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Showing posts from December, 2021

Sermon for the First Sunday after Christmas, Year C, "Beautiful Feet," Isaiah 52:7-10

Sermon 12/26/21 Isaiah 52:7-10 Beautiful Feet “How beautiful upon the mountains are the feet of the messenger who announces peace, who brings good news, who announces salvation, who says to Zion, ‘Your God reigns.’” I love these words, this imagery, from the prophet Isaiah. Although Isaiah had his own context and other situations and visions in mind, we in the church have not been able to help hearing his words as a Christmas text. Messengers who announce good news, peace, salvation? Visions of the heavenly host of angels singing to shepherds in a field fill our minds.  But for me, the first response I have to this text is to think of my week at Creative Arts Camp at Aldersgate, one of our conference’s church camps, the summer between elementary school and junior high. At Creative Arts Camp, we put on a musical, and our musical that year was The Friendship Company , based on Christian singer Sandi Patty’s album for children. One of the songs on that album? “Beautiful Feet.” Here are s

Sermon for Christmas Eve, "The Irrational Season," Luke 2:1-20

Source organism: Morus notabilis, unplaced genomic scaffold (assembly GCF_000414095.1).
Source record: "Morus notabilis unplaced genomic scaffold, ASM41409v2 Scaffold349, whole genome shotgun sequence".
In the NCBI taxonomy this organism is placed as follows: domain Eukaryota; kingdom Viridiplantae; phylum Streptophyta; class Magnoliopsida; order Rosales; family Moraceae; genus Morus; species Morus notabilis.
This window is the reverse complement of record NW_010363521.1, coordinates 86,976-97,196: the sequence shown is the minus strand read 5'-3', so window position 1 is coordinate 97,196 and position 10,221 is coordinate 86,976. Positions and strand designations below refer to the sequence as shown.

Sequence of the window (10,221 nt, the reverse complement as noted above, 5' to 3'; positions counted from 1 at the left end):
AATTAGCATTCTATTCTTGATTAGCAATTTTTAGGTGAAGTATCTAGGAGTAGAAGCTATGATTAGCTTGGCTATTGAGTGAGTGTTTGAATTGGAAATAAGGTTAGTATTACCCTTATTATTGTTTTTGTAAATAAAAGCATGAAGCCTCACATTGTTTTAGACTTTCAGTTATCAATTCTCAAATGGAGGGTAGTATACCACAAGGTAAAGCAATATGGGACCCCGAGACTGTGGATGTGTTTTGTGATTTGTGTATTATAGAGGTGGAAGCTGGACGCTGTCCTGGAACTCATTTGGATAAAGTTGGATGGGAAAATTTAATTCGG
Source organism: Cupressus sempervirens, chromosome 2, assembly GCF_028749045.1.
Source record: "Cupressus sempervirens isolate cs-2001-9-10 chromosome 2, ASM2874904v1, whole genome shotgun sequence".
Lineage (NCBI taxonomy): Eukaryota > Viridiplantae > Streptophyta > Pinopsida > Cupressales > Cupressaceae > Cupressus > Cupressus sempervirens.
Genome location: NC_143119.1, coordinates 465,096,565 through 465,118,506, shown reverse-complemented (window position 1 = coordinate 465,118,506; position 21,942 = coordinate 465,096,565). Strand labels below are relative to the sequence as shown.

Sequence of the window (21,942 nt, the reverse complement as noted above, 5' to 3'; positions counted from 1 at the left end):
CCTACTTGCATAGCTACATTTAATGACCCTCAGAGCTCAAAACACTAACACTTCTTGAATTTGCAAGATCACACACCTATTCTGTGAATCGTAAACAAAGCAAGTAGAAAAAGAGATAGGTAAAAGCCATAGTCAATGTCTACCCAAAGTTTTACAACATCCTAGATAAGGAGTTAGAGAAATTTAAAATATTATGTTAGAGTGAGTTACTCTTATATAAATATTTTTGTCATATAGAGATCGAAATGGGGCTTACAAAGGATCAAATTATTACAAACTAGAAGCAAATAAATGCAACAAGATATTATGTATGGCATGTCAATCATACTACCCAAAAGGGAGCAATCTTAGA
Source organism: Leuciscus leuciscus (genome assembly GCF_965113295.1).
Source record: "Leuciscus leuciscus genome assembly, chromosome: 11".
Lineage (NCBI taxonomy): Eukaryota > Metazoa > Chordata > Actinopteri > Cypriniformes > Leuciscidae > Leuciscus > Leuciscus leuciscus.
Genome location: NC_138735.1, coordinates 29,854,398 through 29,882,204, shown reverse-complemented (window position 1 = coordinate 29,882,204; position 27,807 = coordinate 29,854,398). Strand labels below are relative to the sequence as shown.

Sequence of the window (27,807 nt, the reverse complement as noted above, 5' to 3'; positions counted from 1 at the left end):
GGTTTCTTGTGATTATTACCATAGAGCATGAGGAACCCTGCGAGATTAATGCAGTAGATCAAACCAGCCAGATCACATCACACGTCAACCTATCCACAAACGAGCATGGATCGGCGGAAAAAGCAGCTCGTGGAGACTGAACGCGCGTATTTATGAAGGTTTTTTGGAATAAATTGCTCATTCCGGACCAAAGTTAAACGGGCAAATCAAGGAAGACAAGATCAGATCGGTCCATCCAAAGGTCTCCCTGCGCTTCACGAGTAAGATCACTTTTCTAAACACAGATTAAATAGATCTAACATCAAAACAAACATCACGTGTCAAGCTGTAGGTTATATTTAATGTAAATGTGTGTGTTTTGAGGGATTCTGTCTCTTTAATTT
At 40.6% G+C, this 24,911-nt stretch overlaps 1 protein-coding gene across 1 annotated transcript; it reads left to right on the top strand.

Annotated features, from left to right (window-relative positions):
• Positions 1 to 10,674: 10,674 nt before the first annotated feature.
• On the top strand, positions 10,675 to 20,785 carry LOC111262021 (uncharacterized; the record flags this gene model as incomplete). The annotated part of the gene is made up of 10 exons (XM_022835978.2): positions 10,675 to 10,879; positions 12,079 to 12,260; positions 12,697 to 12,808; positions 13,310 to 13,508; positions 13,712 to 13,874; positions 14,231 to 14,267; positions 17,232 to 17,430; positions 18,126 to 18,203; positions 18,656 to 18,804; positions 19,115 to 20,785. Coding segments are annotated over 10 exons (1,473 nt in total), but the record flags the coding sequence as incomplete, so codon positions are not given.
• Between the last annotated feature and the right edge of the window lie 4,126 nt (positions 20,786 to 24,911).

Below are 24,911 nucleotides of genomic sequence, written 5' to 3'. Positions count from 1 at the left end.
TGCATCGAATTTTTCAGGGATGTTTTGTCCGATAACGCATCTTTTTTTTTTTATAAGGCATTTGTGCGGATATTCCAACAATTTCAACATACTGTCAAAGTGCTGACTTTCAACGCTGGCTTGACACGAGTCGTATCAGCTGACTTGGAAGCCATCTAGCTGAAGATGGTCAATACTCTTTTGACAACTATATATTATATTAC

Sermon 12/24/21 Luke 2:1-20 The Irrational Season One of my roles as a doctoral student at Drew Theological School is serving as the Chapel Graduate Assistant. I assist in crafting the liturgies for the worship services, coordinate guest preachers, prepare the worship space and slides for the screens, and so on. It’s a really great outlet for me since I’m not serving as pastor of a local church anymore while I’m in school to do some of the ministry tasks I love, like planning and leading in worship. Our last service of the semester was a service of Advent lessons and carols, and we alternated scripture readings, poems, and musical selections. We started the service with a very brief poem by Madeleine L’Engle called “After Annunciation.”  “This is the irrational season when love blooms bright and wild. Had Mary been filled with reason there’d have been no room for the child.”  When we read the poem, it got a chuckle - no doubt the congregation thinking about children, and the fact tha